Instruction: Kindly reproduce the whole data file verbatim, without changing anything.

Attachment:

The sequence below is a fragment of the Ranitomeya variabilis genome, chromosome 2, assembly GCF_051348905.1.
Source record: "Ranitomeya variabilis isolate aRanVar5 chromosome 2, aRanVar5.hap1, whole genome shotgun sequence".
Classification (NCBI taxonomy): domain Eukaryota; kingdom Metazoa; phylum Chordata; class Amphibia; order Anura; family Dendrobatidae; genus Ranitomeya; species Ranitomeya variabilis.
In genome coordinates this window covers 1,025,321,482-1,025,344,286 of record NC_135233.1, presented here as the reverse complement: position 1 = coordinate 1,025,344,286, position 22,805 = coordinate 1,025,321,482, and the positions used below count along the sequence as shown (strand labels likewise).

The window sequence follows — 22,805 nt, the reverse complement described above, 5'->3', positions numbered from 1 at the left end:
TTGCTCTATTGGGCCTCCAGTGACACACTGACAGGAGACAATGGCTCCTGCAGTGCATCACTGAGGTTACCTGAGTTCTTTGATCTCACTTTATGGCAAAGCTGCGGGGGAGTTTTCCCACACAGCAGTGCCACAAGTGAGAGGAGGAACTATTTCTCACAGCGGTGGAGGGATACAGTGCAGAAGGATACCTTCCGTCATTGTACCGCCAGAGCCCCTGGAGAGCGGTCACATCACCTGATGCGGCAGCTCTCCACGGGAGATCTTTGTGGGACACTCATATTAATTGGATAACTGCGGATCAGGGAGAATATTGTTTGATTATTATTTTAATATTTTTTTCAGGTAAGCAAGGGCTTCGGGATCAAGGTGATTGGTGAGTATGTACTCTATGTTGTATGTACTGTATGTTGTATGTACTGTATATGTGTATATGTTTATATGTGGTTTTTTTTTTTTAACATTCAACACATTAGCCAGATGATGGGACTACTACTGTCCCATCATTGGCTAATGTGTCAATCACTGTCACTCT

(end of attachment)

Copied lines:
The sequence below is a fragment of the Ranitomeya variabilis genome, chromosome 2, assembly GCF_051348905.1.
Source record: "Ranitomeya variabilis isolate aRanVar5 chromosome 2, aRanVar5.hap1, whole genome shotgun sequence".
Classification (NCBI taxonomy): domain Eukaryota; kingdom Metazoa; phylum Chordata; class Amphibia; order Anura; family Dendrobatidae; genus Ranitomeya; species Ranitomeya variabilis.
In genome coordinates this window covers 1,025,321,482-1,025,344,286 of record NC_135233.1, presented here as the reverse complement: position 1 = coordinate 1,025,344,286, position 22,805 = coordinate 1,025,321,482, and the positions used below count along the sequence as shown (strand labels likewise).

The window sequence follows — 22,805 nt, the reverse complement described above, 5'->3', positions numbered from 1 at the left end:
TTGCTCTATTGGGCCTCCAGTGACACACTGACAGGAGACAATGGCTCCTGCAGTGCATCACTGAGGTTACCTGAGTTCTTTGATCTCACTTTATGGCAAAGCTGCGGGGGAGTTTTCCCACACAGCAGTGCCACAAGTGAGAGGAGGAACTATTTCTCACAGCGGTGGAGGGATACAGTGCAGAAGGATACCTTCCGTCATTGTACCGCCAGAGCCCCTGGAGAGCGGTCACATCACCTGATGCGGCAGCTCTCCACGGGAGATCTTTGTGGGACACTCATATTAATTGGATAACTGCGGATCAGGGAGAATATTGTTTGATTATTATTTTAATATTTTTTTCAGGTAAGCAAGGGCTTCGGGATCAAGGTGATTGGTGAGTATGTACTCTATGTTGTATGTACTGTATGTTGTATGTACTGTATATGTGTATATGTTTATATGTGGTTTTTTTTTTTTAACATTCAACACATTAGCCAGATGATGGGACTACTACTGTCCCATCATTGGCTAATGTGTCAATCACTGTCACTCT